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Silent sufferers: Acknowledging male victims of domestic violence

  • Published
  • By Brenda Edmond, Family Advocacy Outreach Manager
  • 628th Medical Operations Squadron
June is Men’s Health Month and a perfect time to highlight an important and overlooked issue. There is a general assumption that women are always the victims in an abusive relationship. Even in our progressive society, we continue to marginalize, isolate, and disbelieve the existence of domestic violence against men.

The less-told story is that a striking number of men are abused by their partner. These men often suffer physical, mental and sexual abuse in both heterosexual and same-sex relationships. According to the National Coalition Against Domestic Violence, one in four men will experience physical abuse by an intimate partner during their lifetime. That equates to approximately three million male who are abused by an intimate partner every year. 

Men who find themselves in abusive relationships are often made to feel emasculated and weak or viewed as such. Men are told to fight back and are ridiculed for “accepting” or “allowing” the abuse. Several years ago, Family Advocacy conducted a “Black Eye” event at a commander’s call. Members of the squadron were moulaged with black eyes. The males were ignored for the most part, while the females were questioned and offered support by fellow military members. One male was asked what happened and when he said, “My wife hit me,” the response he received was, “What did you do to get hit?”

This example shows that many people don’t know how to approach the conversation of domestic violence, especially with men as the victim. Many are concerned about adding insult to literal injury and others don’t believe a man can be a receiver of domestic violence. Admitting to being a recipient of abuse can be embarrassing for many males and this may lead to feelings of loss of masculinity. The result is that males in relationships experiencing physical and emotional abuse often suffer in silence.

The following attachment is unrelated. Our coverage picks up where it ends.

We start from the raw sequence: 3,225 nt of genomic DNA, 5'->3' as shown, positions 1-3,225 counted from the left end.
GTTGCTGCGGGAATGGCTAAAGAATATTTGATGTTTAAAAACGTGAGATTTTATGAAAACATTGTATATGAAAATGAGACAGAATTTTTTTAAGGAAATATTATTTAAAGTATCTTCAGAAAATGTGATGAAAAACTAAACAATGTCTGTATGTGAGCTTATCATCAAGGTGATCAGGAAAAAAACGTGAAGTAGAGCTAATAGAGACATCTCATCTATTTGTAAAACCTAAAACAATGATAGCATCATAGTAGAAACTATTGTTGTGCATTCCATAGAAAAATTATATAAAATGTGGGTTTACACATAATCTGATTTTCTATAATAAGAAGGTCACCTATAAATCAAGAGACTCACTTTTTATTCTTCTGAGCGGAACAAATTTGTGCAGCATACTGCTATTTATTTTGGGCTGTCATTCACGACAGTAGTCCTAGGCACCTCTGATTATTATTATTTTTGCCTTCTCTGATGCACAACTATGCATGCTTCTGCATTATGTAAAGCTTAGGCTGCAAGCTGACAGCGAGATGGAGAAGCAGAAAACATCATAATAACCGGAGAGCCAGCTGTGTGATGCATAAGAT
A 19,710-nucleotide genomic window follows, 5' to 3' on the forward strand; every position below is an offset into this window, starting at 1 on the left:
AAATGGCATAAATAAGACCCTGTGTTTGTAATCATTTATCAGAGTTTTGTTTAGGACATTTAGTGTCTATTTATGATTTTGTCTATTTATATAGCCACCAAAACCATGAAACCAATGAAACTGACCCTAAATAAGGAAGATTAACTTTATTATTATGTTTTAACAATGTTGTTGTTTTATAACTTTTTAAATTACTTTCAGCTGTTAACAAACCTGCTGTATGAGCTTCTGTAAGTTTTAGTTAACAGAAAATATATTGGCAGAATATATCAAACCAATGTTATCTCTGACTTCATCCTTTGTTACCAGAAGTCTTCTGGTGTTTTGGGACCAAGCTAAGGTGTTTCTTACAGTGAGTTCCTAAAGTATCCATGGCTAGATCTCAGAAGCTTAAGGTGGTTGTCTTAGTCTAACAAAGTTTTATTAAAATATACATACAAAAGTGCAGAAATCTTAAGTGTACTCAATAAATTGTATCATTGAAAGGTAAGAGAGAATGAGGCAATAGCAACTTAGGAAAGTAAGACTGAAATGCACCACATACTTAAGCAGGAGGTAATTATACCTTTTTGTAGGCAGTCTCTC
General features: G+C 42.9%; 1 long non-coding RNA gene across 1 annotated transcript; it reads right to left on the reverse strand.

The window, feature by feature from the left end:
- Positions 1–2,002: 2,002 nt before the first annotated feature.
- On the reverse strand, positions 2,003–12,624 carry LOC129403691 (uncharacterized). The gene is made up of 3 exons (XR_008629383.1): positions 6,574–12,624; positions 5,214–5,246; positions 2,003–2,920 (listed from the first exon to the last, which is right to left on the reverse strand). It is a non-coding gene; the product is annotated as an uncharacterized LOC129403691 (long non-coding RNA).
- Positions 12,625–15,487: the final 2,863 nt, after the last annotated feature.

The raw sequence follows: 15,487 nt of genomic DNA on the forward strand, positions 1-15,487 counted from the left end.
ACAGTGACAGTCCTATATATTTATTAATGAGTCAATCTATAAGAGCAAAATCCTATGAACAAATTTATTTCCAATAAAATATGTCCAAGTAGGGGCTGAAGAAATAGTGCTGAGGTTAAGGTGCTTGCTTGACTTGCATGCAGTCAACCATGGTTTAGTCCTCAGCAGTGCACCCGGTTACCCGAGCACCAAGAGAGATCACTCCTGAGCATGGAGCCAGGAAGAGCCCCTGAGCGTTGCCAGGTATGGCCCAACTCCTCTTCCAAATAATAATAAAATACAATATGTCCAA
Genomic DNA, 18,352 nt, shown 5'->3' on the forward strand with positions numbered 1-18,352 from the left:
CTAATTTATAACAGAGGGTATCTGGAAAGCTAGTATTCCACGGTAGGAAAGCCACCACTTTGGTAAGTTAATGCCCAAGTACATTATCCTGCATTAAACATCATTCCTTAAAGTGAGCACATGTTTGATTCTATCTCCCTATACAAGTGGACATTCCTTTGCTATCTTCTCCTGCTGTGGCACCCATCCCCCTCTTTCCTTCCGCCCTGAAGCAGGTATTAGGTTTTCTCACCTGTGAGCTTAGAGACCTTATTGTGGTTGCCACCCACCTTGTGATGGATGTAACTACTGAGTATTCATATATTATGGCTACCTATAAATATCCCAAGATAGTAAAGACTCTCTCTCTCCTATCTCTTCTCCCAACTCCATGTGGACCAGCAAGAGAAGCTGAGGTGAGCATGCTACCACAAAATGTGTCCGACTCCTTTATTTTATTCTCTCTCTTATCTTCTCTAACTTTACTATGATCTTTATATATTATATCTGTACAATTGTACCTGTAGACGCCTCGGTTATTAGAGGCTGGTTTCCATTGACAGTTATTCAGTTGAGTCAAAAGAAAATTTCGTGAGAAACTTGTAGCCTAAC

There are several types of domestic violence, including emotional, sexual and physical abuse and/or threats of abuse. It can happen in heterosexual or same-sex relationships. Abusive relationships often involve an imbalance of power and control where an abuser uses intimidation or hurtful words and behaviors to control their partner.

Often, it’s not easy to recognize male victims; however, there can be clear indicators that a relationship is abusive. In the early stages of the relationship, the abusive partner may appear attentive, generous and protective in ways that later turn out to be controlling and often scary. Initially, the abuse might seem to be isolated, with the partner later apologizing and making promises that the abuse will not occur again. However, after some time, a pattern often develops.

Some indicators that you are in an abusive relationship are if your partner:

  • Calls you names, insults you or puts you down
  • Prevents you from going to work or school
  • Stops you from seeing family members or friends
  • Tries to control how you spend money, where you go or what you wear
  • Acts jealous or possessive or constantly accuses you of being unfaithful
  • Threatens you with violence or a weapon
  • Hits, kicks, shoves, slaps, chokes or otherwise hurts you, your children or your pets
  • Forces you to have sex or engage in sexual acts against your will
  • Blames you for their violent behavior or tells you that you deserve it

If you are in a relationship with someone who is treating you like any of the examples above, you have options for professional intervention. These are unrestricted or a restricted reporting. Unrestricted reports can be made if you want to pursue an official investigation. To initiate an unrestricted report, contact the service member's command, the Family Advocacy Program, or law enforcement. The victim will have access to victim advocacy services, medical care and counselling. An unrestricted report also allows for command participation in supporting and protecting the receiver of abuse and provides command the option of taking administrative action against the offender.

A restricted report is an option for those who do not want to pursue an official investigation but would like to receive advocacy services, medical care and counselling. Restricted reports can only be made to Family Advocacy or to a military healthcare provider. This reporting option allows individuals in abusive relationships time to think about the direction of their relationship and keep control over when, what and with whom they choose to share the information. A restricted report also means that law enforcement and the member’s command will not be notified of the abuse and there will be no investigation or administrative action taken against the offender. Reporting to anyone else could jeopardize the individual’s option for a restricted report.

Help stop the cycle of domestic violence. If you know someone in an abusive relationship or you have identified yourself as being in a victim after reading this article, know that there is no excuse for abuse. Whether you are a male or female abuse, abuse is never okay and rarely ends without intervention. If you or someone you know is experiencing abuse, contact the Family Advocacy Program.